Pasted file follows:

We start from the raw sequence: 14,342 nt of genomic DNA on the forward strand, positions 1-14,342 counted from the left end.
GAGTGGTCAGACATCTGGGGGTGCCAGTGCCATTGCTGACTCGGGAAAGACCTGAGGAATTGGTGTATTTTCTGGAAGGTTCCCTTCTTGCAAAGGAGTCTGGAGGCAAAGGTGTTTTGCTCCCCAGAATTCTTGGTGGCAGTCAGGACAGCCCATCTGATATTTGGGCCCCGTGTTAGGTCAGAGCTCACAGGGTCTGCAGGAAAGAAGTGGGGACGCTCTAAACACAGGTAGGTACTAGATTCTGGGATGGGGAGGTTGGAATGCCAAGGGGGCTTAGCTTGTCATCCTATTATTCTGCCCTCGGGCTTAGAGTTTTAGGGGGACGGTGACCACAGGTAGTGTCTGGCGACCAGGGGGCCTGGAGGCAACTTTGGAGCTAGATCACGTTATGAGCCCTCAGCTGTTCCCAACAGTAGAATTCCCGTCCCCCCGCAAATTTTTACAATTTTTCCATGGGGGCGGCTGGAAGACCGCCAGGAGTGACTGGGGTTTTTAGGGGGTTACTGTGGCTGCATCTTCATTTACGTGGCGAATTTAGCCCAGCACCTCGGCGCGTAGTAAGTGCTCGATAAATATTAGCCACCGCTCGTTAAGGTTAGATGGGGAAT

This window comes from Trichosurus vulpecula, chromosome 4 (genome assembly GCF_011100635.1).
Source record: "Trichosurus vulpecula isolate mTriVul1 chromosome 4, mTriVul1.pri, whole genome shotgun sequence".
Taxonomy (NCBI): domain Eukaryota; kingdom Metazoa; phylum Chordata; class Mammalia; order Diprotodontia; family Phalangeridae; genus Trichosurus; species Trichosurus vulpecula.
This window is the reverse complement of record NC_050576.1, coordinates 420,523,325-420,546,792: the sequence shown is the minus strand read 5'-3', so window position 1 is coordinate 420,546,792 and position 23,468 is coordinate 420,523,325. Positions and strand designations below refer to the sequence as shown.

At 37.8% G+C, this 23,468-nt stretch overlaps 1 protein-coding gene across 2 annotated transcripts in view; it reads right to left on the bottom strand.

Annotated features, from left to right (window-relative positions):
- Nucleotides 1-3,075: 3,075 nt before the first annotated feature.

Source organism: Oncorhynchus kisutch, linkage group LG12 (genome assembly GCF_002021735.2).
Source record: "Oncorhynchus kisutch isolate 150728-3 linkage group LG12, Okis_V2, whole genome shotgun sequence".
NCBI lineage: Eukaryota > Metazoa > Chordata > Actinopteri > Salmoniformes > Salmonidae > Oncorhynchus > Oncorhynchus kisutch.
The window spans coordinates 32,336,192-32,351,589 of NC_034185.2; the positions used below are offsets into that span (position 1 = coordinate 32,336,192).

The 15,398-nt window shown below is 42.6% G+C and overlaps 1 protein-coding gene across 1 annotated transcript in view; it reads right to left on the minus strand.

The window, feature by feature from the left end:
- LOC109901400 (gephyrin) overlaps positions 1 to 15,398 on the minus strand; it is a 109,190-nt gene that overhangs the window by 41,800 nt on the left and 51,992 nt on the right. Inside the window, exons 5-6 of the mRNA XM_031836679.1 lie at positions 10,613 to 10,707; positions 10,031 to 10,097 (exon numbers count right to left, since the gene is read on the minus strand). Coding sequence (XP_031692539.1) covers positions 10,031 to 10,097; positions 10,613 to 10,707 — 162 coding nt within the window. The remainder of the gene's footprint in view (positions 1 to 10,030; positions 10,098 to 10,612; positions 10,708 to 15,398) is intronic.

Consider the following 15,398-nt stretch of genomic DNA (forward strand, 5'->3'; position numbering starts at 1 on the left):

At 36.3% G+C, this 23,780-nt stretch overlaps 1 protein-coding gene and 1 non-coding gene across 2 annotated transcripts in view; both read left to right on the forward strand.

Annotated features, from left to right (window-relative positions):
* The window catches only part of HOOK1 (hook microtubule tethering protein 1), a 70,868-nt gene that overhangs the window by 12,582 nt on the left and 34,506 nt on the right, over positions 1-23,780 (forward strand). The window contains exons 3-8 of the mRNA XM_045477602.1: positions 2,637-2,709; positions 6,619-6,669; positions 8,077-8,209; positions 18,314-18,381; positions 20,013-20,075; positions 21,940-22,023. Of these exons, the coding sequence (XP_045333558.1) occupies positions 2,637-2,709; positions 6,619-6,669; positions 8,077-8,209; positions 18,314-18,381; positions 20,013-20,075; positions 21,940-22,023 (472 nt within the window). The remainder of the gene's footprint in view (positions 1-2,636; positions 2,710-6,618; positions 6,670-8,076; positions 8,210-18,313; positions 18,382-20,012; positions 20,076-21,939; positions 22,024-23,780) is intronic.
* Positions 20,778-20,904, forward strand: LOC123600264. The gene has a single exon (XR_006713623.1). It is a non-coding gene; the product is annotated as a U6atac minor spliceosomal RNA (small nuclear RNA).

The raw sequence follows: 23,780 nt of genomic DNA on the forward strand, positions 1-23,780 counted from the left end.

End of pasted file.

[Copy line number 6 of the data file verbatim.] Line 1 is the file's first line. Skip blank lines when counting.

This window is the reverse complement of record NC_050576.1, coordinates 420,523,325-420,546,792: the sequence shown is the minus strand read 5'-3', so window position 1 is coordinate 420,546,792 and position 23,468 is coordinate 420,523,325. Positions and strand designations below refer to the sequence as shown.